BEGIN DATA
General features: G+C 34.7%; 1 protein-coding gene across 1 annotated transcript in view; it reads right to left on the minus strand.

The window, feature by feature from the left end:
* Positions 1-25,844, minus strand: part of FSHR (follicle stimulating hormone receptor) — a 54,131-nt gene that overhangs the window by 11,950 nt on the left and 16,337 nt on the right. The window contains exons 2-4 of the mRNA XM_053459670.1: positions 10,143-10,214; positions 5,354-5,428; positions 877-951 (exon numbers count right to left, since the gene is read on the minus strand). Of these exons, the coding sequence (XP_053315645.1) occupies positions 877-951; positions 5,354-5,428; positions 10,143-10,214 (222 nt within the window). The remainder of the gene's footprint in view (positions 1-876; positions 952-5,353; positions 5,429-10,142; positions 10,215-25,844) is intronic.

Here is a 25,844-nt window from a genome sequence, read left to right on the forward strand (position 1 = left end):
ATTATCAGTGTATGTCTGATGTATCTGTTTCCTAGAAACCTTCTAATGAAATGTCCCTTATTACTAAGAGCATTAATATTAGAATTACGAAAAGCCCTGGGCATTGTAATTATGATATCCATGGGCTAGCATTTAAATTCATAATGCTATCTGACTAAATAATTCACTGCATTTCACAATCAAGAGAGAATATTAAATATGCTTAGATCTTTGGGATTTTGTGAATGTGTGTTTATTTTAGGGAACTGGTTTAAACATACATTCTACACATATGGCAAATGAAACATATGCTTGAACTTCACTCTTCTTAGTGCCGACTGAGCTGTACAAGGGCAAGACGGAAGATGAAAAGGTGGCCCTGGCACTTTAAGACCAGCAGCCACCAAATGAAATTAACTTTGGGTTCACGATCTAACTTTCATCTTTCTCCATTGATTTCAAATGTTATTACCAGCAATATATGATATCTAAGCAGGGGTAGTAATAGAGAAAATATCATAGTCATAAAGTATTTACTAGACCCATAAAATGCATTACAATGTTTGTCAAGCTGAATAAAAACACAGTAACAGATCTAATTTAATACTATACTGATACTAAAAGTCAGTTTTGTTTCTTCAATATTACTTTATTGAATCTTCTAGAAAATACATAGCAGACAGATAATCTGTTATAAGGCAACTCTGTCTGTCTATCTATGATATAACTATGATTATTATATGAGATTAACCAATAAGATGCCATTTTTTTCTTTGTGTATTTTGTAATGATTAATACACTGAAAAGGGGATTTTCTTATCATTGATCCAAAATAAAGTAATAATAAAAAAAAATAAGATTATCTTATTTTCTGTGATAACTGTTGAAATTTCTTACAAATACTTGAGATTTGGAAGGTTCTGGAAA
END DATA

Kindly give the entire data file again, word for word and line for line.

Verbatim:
General features: G+C 34.7%; 1 protein-coding gene across 1 annotated transcript in view; it reads right to left on the minus strand.

The window, feature by feature from the left end:
* Positions 1-25,844, minus strand: part of FSHR (follicle stimulating hormone receptor) — a 54,131-nt gene that overhangs the window by 11,950 nt on the left and 16,337 nt on the right. The window contains exons 2-4 of the mRNA XM_053459670.1: positions 10,143-10,214; positions 5,354-5,428; positions 877-951 (exon numbers count right to left, since the gene is read on the minus strand). Of these exons, the coding sequence (XP_053315645.1) occupies positions 877-951; positions 5,354-5,428; positions 10,143-10,214 (222 nt within the window). The remainder of the gene's footprint in view (positions 1-876; positions 952-5,353; positions 5,429-10,142; positions 10,215-25,844) is intronic.

Here is a 25,844-nt window from a genome sequence, read left to right on the forward strand (position 1 = left end):
ATTATCAGTGTATGTCTGATGTATCTGTTTCCTAGAAACCTTCTAATGAAATGTCCCTTATTACTAAGAGCATTAATATTAGAATTACGAAAAGCCCTGGGCATTGTAATTATGATATCCATGGGCTAGCATTTAAATTCATAATGCTATCTGACTAAATAATTCACTGCATTTCACAATCAAGAGAGAATATTAAATATGCTTAGATCTTTGGGATTTTGTGAATGTGTGTTTATTTTAGGGAACTGGTTTAAACATACATTCTACACATATGGCAAATGAAACATATGCTTGAACTTCACTCTTCTTAGTGCCGACTGAGCTGTACAAGGGCAAGACGGAAGATGAAAAGGTGGCCCTGGCACTTTAAGACCAGCAGCCACCAAATGAAATTAACTTTGGGTTCACGATCTAACTTTCATCTTTCTCCATTGATTTCAAATGTTATTACCAGCAATATATGATATCTAAGCAGGGGTAGTAATAGAGAAAATATCATAGTCATAAAGTATTTACTAGACCCATAAAATGCATTACAATGTTTGTCAAGCTGAATAAAAACACAGTAACAGATCTAATTTAATACTATACTGATACTAAAAGTCAGTTTTGTTTCTTCAATATTACTTTATTGAATCTTCTAGAAAATACATAGCAGACAGATAATCTGTTATAAGGCAACTCTGTCTGTCTATCTATGATATAACTATGATTATTATATGAGATTAACCAATAAGATGCCATTTTTTTCTTTGTGTATTTTGTAATGATTAATACACTGAAAAGGGGATTTTCTTATCATTGATCCAAAATAAAGTAATAATAAAAAAAAATAAGATTATCTTATTTTCTGTGATAACTGTTGAAATTTCTTACAAATACTTGAGATTTGGAAGGTTCTGGAAA